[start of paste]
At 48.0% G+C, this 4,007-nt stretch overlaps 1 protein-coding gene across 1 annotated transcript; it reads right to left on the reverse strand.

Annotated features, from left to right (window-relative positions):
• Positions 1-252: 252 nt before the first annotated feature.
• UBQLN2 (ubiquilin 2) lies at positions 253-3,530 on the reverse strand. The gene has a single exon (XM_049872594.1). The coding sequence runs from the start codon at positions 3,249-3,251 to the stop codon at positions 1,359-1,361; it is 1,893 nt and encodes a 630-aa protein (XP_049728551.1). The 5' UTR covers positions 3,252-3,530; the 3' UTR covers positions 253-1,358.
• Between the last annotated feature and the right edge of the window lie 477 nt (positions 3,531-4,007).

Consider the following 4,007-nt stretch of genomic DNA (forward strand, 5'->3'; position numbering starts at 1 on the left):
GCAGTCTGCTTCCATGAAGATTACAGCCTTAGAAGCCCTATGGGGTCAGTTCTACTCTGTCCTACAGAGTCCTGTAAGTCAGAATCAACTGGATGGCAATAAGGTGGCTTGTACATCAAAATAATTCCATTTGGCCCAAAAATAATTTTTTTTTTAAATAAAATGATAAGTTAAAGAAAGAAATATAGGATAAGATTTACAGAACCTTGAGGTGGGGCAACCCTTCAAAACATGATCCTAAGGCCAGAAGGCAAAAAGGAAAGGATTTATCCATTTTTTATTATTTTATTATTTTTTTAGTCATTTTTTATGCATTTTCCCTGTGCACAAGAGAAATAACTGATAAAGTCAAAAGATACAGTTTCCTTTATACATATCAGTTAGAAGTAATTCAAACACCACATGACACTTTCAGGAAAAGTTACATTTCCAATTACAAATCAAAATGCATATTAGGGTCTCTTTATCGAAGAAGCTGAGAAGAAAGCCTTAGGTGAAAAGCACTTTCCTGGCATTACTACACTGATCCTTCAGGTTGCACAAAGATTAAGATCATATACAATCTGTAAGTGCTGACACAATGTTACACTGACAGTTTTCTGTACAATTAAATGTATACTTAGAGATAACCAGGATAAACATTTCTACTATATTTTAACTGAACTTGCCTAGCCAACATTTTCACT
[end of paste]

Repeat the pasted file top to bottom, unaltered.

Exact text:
At 48.0% G+C, this 4,007-nt stretch overlaps 1 protein-coding gene across 1 annotated transcript; it reads right to left on the reverse strand.

Annotated features, from left to right (window-relative positions):
• Positions 1-252: 252 nt before the first annotated feature.
• UBQLN2 (ubiquilin 2) lies at positions 253-3,530 on the reverse strand. The gene has a single exon (XM_049872594.1). The coding sequence runs from the start codon at positions 3,249-3,251 to the stop codon at positions 1,359-1,361; it is 1,893 nt and encodes a 630-aa protein (XP_049728551.1). The 5' UTR covers positions 3,252-3,530; the 3' UTR covers positions 253-1,358.
• Between the last annotated feature and the right edge of the window lie 477 nt (positions 3,531-4,007).

Consider the following 4,007-nt stretch of genomic DNA (forward strand, 5'->3'; position numbering starts at 1 on the left):
GCAGTCTGCTTCCATGAAGATTACAGCCTTAGAAGCCCTATGGGGTCAGTTCTACTCTGTCCTACAGAGTCCTGTAAGTCAGAATCAACTGGATGGCAATAAGGTGGCTTGTACATCAAAATAATTCCATTTGGCCCAAAAATAATTTTTTTTTTAAATAAAATGATAAGTTAAAGAAAGAAATATAGGATAAGATTTACAGAACCTTGAGGTGGGGCAACCCTTCAAAACATGATCCTAAGGCCAGAAGGCAAAAAGGAAAGGATTTATCCATTTTTTATTATTTTATTATTTTTTTAGTCATTTTTTATGCATTTTCCCTGTGCACAAGAGAAATAACTGATAAAGTCAAAAGATACAGTTTCCTTTATACATATCAGTTAGAAGTAATTCAAACACCACATGACACTTTCAGGAAAAGTTACATTTCCAATTACAAATCAAAATGCATATTAGGGTCTCTTTATCGAAGAAGCTGAGAAGAAAGCCTTAGGTGAAAAGCACTTTCCTGGCATTACTACACTGATCCTTCAGGTTGCACAAAGATTAAGATCATATACAATCTGTAAGTGCTGACACAATGTTACACTGACAGTTTTCTGTACAATTAAATGTATACTTAGAGATAACCAGGATAAACATTTCTACTATATTTTAACTGAACTTGCCTAGCCAACATTTTCACT